Every twenty years or so, someone predicts that music’s love affair with the electric guitar is over.
Let’s go back to the very late 70s and early 80s. The world was awash in synth bands and electronic keyboards appeared to be the way forward. “It’s just a matter of time before the electric guitar gives away completely to the synthesizer and other electronic gizmos!” Never happened, of course. The six string survived.
Then came the late 90s when DJing, hip hop and turntablism was hot. “Sales of turntables are outpacing sales of guitars!” the pundits cried. Kids don’t care about guitars anymore!” They were wrong again. The six string survived.
But the doomsayers are back again, right on schedule. However, this time the argument is a little different. This is from the Washington Post:
In the past decade, electric guitar sales have plummeted, from about 1.5 million sold annually to just over 1 million. The two biggest companies, Gibson and Fender, are in debt, and a third, PRS Guitars, had to cut staff and expand production of cheaper guitars. In April, Moody’s downgraded Guitar Center, the largest chain retailer, as it faces $1.6 billion in debt. And at Sweetwater.com, the online retailer, a brand-new, interest-free Fender can be had for as little as $8 a month.
What worries [Nashville guitar dealer George] Gruhn is not simply that profits are down. That happens in business. He’s concerned by the “why” behind the sales decline. When he opened his store 46 years ago, everyone wanted to be a guitar god, inspired by the men who roamed the concert stage, including Clapton, Jeff Beck, Jimi Hendrix, Carlos Santana and Jimmy Page. Now those boomers are retiring, downsizing and adjusting to fixed incomes. They’re looking to shed, not add to, their collections, and the younger generation isn’t stepping in to replace them.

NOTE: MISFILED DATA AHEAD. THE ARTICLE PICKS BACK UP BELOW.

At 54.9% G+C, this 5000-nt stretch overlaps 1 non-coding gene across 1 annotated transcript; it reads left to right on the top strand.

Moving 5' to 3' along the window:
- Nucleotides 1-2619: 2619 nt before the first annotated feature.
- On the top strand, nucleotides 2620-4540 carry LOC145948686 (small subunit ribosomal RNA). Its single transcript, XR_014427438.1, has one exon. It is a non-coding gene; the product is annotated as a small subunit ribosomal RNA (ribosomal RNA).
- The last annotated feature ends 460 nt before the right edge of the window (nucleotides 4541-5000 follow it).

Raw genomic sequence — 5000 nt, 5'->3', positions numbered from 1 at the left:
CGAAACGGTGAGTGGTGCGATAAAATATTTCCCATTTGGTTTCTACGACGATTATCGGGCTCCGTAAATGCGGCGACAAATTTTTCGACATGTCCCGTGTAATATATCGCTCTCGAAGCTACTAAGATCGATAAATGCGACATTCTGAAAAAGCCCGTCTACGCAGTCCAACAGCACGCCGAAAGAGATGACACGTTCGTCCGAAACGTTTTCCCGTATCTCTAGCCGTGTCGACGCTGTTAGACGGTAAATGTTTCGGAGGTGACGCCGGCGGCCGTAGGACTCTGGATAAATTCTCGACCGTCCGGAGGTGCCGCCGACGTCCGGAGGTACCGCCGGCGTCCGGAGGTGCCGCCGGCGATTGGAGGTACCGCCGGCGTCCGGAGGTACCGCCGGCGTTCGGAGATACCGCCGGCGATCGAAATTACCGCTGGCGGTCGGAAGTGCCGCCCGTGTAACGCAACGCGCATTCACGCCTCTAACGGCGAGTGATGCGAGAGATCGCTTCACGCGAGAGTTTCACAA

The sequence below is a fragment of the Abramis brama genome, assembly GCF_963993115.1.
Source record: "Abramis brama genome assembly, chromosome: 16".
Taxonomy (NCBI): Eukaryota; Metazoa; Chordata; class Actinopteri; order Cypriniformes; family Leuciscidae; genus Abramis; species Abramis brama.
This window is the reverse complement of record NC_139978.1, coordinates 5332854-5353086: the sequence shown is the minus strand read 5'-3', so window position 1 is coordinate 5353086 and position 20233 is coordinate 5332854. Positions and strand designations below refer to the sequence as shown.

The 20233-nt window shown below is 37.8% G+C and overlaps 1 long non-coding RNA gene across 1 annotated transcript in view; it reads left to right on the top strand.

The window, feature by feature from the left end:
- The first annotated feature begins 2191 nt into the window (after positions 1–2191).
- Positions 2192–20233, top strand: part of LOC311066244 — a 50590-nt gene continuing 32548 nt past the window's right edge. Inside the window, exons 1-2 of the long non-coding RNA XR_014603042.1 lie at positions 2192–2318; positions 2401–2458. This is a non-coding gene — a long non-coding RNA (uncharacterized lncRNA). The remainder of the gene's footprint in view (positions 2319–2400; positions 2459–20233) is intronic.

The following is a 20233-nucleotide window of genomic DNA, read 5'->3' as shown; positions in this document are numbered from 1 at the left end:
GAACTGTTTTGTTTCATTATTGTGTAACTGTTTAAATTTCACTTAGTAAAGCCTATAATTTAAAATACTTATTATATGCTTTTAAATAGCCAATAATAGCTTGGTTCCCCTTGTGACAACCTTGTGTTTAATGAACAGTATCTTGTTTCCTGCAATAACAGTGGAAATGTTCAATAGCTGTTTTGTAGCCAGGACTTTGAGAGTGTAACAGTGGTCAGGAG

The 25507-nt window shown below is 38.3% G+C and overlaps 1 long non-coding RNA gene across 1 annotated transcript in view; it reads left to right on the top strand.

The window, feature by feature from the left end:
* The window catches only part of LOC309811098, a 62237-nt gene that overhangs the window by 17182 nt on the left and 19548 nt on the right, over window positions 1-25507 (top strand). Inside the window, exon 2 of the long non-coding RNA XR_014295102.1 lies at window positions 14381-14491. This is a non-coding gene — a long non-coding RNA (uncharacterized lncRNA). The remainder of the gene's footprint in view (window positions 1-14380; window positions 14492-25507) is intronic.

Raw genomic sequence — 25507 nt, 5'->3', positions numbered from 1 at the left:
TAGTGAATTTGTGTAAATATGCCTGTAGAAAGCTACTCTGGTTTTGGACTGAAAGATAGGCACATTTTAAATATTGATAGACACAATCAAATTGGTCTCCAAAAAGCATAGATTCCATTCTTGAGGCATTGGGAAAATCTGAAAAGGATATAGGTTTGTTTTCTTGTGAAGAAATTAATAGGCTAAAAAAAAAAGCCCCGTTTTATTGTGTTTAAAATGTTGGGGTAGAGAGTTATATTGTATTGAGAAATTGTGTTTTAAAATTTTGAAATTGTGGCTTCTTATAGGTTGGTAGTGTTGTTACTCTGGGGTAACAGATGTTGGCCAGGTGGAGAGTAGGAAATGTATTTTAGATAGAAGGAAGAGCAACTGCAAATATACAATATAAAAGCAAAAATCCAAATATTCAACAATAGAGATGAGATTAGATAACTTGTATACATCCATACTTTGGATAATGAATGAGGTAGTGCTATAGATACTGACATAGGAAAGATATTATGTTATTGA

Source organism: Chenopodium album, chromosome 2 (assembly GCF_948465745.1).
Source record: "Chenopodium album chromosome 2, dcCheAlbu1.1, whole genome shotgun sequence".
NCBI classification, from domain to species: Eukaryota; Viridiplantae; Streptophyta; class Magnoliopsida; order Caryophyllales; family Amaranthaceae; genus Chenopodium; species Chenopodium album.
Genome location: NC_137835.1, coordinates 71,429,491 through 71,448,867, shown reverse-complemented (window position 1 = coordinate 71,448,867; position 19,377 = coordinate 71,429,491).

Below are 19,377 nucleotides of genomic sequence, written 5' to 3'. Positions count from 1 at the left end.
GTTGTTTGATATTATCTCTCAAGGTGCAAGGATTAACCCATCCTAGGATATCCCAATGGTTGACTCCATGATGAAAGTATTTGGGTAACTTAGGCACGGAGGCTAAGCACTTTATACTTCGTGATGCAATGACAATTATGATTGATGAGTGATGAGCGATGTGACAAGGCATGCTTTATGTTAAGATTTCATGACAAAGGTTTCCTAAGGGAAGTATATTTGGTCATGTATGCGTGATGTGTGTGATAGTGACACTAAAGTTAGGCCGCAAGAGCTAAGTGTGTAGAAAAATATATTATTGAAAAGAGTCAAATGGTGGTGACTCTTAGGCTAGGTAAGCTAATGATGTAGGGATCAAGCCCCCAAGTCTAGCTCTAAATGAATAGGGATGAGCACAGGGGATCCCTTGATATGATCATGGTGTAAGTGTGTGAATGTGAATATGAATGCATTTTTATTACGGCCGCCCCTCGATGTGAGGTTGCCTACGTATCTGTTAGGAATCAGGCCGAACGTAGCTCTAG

Gruhn knows why.
“What we need is guitar heroes,” he says.
Ah. So we’re light on the kind of players who make kids want to pick up guitars. Instead, the heroes are rappers, DJs, performers who program beats on an Ableton. Damn Millennials, huh? And it’s one of demographics. The traditional guitar buyer is getting older and dying off.
But just as the electric guitar overcame its problems in the past, there’s hope for the future. Keep reading.